Indian health was on the ballot: A few wins and Alaska is at risk for a big loss
The Indian Health system was on the ballot across the country last week (even if the words were not explicit.) A few wins. And Alaska is at risk for a big loss.
Voters in three states added new money that will go directly to clinics and basic health services through Medicaid expansion. One of the most important provisions of the Affordable Care Act was to allow states to expand Medicaid making it easier for citizens to quality for basic health insurance. Medicaid is a third-party insurance fund that directly benefits Indian health clinics and hospitals.
Last week three states -- Kansas, Wisconsin, and Maine -- also voted for candidates for governor that pledged to follow through with Medicaid expansion.
“Following the vote, nearly 500,000 uninsured adults in five states are poised to gain Medicaid coverage under the Affordable Care Act,” according to the Kaiser Health News. “Three deep-red states passed ballot measures expanding their programs and two other states elected governors who have said they will accept expansion bills from their legislatures. Supporters were so excited by the victories they said they will start planning for more voter referendums in 2020.”
But in other states there were costly setbacks. Montana rejected a funding mechanism for Medicaid expansion sending it back to the legislature for further debate. And the election of Mike Dunleavy as the new governor in Alaska means changes ahead for Medicaid in that state. (And Republicans, who never did favor Medicaid expansion, now control both houses in the state legislature.)
Medicaid has become a significant funding stream for the Indian health system, it’s particularly important for the non-profit and tribally-operated clinics and hospitals because by law that money remains at the local unit. And, unlike federal appropriations for the U.S. Indian Health Service, the amount of money grows as more patients become eligible for services. What’s more: The federal government reimburses states 100 percent for treatment at Indian health clinics or tribal facilities.
This is how it works: The Indian Health system -- the federal Indian Health Service and the facilities operated by tribes and non-profit organizations -- gets funding directly from Congress through appropriations. That appropriation is currently $5.5 billion through a temporary spending bill that will need to be reauthorized by Dec. 7. But Medicaid is a partnership with state governments, and thus, must be approved by each state.
One legacy of Paulette Jordan’s run for governor is that she helped change the conversation about Medicaid expansion in Idaho. Jordan, Coeur d’Alene, was an early supporter of Proposition 2, a ballot initiative to expand Medicaid despite opposition by the state legislature. And voters were clear: The initiative passed by a wide margin, 60 percent supporting expansion and nearly 40 percent opposed. A week before the election, Idaho’s Gov. Butch Otter endorsed the measure and Gov.-elect Brad Little said he will implement the new law.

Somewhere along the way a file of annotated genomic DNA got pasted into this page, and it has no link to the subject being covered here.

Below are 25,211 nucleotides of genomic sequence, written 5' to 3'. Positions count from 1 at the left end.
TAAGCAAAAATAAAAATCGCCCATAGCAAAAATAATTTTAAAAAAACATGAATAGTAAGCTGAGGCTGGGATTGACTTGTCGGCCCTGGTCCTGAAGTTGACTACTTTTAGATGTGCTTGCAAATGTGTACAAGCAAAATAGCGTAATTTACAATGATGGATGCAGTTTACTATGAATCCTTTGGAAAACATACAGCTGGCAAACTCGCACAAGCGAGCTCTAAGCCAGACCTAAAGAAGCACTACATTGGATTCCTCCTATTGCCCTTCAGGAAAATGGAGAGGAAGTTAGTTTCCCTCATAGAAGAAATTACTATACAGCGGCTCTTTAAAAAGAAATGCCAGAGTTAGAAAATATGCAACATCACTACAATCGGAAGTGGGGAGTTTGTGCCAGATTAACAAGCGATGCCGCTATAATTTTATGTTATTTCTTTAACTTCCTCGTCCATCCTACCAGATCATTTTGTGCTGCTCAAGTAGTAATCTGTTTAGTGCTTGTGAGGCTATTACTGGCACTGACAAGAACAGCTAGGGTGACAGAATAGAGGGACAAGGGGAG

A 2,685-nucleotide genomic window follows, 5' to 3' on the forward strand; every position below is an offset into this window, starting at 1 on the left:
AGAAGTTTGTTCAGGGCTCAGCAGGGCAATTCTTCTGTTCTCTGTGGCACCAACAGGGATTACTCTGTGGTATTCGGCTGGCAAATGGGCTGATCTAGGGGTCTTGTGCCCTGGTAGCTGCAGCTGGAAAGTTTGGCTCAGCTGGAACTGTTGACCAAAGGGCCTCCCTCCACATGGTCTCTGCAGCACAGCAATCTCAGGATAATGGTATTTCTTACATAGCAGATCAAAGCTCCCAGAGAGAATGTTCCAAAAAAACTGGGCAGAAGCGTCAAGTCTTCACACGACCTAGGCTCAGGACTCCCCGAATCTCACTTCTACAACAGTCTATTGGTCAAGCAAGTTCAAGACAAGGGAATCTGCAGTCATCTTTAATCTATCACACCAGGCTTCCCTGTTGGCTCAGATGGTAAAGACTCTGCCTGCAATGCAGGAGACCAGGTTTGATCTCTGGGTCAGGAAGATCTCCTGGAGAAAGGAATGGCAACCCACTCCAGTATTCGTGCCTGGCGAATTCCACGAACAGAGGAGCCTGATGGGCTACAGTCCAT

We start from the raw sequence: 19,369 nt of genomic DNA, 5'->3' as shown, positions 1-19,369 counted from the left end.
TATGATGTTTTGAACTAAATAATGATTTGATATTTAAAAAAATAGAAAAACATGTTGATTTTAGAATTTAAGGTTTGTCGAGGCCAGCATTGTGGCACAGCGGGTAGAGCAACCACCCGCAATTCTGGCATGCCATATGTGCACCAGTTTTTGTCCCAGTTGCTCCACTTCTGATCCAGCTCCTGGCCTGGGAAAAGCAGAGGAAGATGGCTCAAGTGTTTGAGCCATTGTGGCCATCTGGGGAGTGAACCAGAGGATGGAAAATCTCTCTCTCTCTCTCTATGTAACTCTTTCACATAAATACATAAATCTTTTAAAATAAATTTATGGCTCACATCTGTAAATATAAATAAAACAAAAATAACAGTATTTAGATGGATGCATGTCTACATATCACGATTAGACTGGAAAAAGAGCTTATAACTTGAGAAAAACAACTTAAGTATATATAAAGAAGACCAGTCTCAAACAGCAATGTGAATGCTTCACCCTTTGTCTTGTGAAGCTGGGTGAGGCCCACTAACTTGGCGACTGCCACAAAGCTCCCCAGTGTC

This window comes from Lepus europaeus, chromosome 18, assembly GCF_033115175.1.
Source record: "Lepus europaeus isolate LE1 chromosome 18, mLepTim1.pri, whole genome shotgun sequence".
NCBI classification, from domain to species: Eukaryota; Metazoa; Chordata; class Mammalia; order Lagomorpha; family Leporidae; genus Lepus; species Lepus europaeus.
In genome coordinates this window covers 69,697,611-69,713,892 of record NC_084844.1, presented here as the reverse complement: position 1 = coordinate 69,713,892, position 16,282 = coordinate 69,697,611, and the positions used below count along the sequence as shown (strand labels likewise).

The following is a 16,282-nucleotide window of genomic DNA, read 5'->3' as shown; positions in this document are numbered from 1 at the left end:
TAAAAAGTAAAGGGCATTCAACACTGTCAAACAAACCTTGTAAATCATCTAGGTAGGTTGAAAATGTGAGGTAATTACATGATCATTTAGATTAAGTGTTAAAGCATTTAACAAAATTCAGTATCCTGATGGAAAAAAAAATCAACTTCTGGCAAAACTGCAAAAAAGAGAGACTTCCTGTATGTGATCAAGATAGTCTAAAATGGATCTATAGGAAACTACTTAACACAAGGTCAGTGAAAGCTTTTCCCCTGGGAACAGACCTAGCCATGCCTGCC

Utah voters also approved Medicaid expansion. In that state a sales tax increase will be used to pick up the extra costs associated with the public insurance. The Salt Lake Tribune estimated that 150,000 Utahns will quality for the program.
Voters in another conservative state, Nebraska, also picked Medicaid expansion over Republican opposition by both the legislature and Gov. Pete Ricketts.
The Winnebago Tribe of Nebraska recently assumed operational control of the Indian Health Service hospital and renamed it the 12 Clans Unity Hospital. Medicaid expansion could add revenue streams to this facility because more patients would qualify for the insurance. One specific benefit is that Medicaid claims are processed on a regular basis to help facilities cover operational costs, including infrastructure.
Medicaid expansion could also benefit urban clinics in Lincoln and Omaha (as well as a clinic in Salt Lake City). According to the Kaiser Family Foundation one urban Indian health program in Arizona reported that its uninsured rate fell from 85 percent before the Affordable Care Act to just under 10 percent after.
However Montana voters rejected an initiative that would have funded Medicaid expansion through higher tobacco taxes. That state’s Medicaid expansion is set to expire this summer unless the legislature acts. State Rep. Nancy Ballance, a Republican, told Montana Public Radio that Medicaid does not have to end, but that there will be changes. Several lawmakers have called for adding work requirements for Medicaid recipients. (In Arkansas new work requirements resulted in thousands of people being removed from Medicaid eligibility.)
Alaska’s election could result in the biggest and most severe changes to Medicaid and the Alaska Native medical system. Nearly 40 percent of Medicaid clients are Alaska Natives and the state says most patients rely on the Alaska Native health system (which is reimbursed by the federal government) but that two-thirds of the state funds are now spent on private sector health care.
One in five Alaskans is now covered by Medicaid. Last month at the Alaska Federation of Native convention, Lt. Gov. Valerie Nurr’araaluk Davidson, Yup’ik, said Medicaid expansion has benefited every community in the state. As director of the state’s health agency, Davidson was the architect of the state’s Medicaid expansion.
Alaska Gov.-elect Mike Dunleavy has yet to offer a proposal about how he would restructure or end Medicaid expansion in Alaska. He defeated former Sen. Mark Begich, a Medicaid supporter.
The Kaiser Family Foundation reports as of Nov. 7, 2018, 37 states have adopted Medicaid expansion while 14 have not.
Mark Trahant is editor of Indian Country Today. He is a member of the Shoshone-Bannock Tribes. Follow him on Twitter -@TrahantReports
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